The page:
University College Dublin (UCD) President Andrew Deeks has called for more “flexibility” from the government when it comes to the hiring of staff, in order to allow Ireland’s universities to compete with others around Europe.
In an interview with the Irish Times to mark the launch of UCD’s new strategic plan, Deeks said that UCD “could certainly get more effective results by having more flexibility around some of these things, which are more in line with our European compatriots and competitors”.
But he acknowledged the role of the state in higher education, despite the fact that UCD now sources around 65 per cent of its income privately.
As part of its strategic plan, UCD hopes to hire 500 new academic staff in the next five years, as well as growing its student numbers to around 32,000 in the next decade.
Deeks said that graduates are now expected to have a different skillset than in times gone by: “As well as technical skills, there is an increasing importance placed on people skills and self-management skills . . . and people who are resilient and can withstand new pressures. ”
In Trinity, funding from the state made up around 40 per cent of the money raised by the College in 2017/18, according to figures released as part of Provost Patrick Prendergast’s annual review.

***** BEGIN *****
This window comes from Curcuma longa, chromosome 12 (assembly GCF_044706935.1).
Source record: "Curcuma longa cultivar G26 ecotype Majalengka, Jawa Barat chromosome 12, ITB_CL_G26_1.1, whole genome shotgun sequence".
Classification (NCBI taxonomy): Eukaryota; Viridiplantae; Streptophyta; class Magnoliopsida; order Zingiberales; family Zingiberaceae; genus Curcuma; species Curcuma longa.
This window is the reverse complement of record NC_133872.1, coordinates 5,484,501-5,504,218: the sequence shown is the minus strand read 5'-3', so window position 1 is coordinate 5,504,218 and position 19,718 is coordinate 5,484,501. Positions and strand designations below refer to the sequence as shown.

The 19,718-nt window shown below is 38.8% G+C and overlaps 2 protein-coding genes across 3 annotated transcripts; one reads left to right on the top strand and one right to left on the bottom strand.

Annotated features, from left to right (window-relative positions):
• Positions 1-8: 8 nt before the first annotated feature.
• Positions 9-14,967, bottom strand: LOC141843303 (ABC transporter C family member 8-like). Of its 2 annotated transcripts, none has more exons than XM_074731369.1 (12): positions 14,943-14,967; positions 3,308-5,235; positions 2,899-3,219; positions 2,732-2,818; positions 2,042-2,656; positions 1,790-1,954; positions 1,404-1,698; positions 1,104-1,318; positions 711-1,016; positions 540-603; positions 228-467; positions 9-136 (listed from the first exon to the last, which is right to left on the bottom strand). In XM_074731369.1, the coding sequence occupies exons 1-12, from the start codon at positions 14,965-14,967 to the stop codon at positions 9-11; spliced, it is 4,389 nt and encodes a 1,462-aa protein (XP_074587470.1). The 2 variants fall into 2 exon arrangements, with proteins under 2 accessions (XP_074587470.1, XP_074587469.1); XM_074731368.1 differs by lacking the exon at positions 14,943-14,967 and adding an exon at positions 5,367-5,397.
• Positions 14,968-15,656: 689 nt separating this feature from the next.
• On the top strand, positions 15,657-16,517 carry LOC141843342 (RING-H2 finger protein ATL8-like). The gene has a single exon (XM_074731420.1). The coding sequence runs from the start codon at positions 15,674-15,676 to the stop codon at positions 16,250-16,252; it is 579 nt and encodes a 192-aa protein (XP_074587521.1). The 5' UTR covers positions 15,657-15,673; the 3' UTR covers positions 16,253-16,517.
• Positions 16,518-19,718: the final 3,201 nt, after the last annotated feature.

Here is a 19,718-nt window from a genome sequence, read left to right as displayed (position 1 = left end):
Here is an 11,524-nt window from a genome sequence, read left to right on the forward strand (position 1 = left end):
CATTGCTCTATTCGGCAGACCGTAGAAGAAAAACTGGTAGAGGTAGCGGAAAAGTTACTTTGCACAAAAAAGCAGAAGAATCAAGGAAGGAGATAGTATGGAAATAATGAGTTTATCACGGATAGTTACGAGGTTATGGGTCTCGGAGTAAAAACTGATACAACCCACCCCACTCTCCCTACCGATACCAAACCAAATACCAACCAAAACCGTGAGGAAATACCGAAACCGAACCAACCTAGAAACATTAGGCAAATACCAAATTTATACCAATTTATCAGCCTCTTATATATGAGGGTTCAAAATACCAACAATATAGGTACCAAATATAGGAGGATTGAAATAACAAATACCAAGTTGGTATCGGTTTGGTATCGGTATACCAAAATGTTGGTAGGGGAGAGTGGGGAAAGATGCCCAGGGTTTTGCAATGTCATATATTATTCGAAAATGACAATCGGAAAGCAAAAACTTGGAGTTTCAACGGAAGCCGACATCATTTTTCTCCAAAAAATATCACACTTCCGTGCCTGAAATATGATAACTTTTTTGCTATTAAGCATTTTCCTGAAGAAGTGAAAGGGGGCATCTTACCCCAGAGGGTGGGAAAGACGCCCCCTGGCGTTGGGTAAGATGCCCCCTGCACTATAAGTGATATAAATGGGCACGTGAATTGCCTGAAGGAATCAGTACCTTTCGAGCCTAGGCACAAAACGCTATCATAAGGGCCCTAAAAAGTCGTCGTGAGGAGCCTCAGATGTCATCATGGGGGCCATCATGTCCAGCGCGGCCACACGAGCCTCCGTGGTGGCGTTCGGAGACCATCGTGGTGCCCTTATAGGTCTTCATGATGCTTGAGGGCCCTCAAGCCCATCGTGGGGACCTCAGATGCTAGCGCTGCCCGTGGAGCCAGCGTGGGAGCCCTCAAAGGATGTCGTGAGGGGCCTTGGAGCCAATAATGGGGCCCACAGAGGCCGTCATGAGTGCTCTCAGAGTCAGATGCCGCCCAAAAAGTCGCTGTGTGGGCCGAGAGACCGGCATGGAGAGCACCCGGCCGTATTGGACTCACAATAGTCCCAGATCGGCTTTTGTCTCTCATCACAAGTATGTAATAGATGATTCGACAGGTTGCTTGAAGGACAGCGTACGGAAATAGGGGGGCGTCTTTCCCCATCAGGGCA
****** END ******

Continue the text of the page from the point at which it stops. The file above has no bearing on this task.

Prendergast wrote in his review: “Whilst our financial performance is strengthening, there are still significant challenges in achieving longer term financial sustainability.”
He added that “it remains the University’s view that significant additional funding is required from the State as a key stakeholder in higher education both in recurrent and capital terms to meet anticipated forecasted growth in demographic and participation rates and to maintain the quality of the student experience”.
Prendergast has repeatedly sounded the alarm in recent times when it comes to higher education funding. In October, he warned that Trinity may cut the number of EU students it admits by five per cent per year in the coming years – a suggestion that left many in the College starkly divided.
During Prendergast’s tenure, Trinity has moved to consolidate its non-governmental sources of funding, increasingly embracing commercialisation and philanthropy as core tenets of its funding.
In May, Prendergast launched Trinity’s Inspiring Generation campaign, which aims to raise €400 million in philanthropic funding in order to help pay for projects like the Engineering, Environment and Emerging Technologies (E3) Institute and the College’s €1 billion Technology and Enterprise Campus (TTEC).